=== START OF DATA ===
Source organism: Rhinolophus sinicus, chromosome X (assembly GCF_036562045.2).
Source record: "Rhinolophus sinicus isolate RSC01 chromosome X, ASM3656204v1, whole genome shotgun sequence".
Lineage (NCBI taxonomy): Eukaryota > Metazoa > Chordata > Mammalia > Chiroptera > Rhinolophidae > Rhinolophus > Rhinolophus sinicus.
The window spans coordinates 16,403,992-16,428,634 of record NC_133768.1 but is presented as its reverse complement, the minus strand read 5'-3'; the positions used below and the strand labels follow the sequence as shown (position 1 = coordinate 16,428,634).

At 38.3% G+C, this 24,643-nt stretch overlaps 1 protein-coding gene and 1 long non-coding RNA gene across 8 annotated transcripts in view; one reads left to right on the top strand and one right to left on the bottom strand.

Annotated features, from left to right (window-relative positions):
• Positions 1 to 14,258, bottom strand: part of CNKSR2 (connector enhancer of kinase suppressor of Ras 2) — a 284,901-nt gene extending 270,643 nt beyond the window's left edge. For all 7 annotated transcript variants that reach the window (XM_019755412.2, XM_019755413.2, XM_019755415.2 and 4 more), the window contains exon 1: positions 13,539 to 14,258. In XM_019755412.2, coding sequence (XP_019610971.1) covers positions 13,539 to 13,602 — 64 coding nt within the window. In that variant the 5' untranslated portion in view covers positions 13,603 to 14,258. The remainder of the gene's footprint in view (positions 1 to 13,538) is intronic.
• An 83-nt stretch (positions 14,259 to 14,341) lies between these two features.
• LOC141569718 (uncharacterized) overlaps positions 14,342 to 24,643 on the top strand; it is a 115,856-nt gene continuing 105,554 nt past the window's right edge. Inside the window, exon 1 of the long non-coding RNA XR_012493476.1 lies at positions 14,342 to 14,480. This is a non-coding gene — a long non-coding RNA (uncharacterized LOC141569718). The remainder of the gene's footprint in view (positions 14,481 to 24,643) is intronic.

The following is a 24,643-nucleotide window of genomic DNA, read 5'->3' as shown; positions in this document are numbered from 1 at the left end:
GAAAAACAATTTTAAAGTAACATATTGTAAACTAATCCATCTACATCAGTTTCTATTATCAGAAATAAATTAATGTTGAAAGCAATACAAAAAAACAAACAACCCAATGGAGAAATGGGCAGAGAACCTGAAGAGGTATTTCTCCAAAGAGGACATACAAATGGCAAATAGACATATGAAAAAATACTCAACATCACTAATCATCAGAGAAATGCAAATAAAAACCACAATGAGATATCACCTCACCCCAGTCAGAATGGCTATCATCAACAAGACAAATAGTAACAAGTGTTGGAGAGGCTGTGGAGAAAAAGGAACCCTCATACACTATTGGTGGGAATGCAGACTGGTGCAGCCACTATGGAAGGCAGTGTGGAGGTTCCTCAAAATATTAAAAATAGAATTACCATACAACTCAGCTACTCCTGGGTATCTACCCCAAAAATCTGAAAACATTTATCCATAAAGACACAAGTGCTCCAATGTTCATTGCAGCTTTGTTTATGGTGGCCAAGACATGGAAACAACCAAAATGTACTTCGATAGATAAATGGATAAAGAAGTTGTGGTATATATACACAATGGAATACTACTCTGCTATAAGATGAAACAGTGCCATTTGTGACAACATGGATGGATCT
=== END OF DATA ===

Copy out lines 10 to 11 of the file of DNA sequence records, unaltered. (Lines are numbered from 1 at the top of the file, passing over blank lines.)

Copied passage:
The following is a 24,643-nucleotide window of genomic DNA, read 5'->3' as shown; positions in this document are numbered from 1 at the left end:
GAAAAACAATTTTAAAGTAACATATTGTAAACTAATCCATCTACATCAGTTTCTATTATCAGAAATAAATTAATGTTGAAAGCAATACAAAAAAACAAACAACCCAATGGAGAAATGGGCAGAGAACCTGAAGAGGTATTTCTCCAAAGAGGACATACAAATGGCAAATAGACATATGAAAAAATACTCAACATCACTAATCATCAGAGAAATGCAAATAAAAACCACAATGAGATATCACCTCACCCCAGTCAGAATGGCTATCATCAACAAGACAAATAGTAACAAGTGTTGGAGAGGCTGTGGAGAAAAAGGAACCCTCATACACTATTGGTGGGAATGCAGACTGGTGCAGCCACTATGGAAGGCAGTGTGGAGGTTCCTCAAAATATTAAAAATAGAATTACCATACAACTCAGCTACTCCTGGGTATCTACCCCAAAAATCTGAAAACATTTATCCATAAAGACACAAGTGCTCCAATGTTCATTGCAGCTTTGTTTATGGTGGCCAAGACATGGAAACAACCAAAATGTACTTCGATAGATAAATGGATAAAGAAGTTGTGGTATATATACACAATGGAATACTACTCTGCTATAAGATGAAACAGTGCCATTTGTGACAACATGGATGGATCT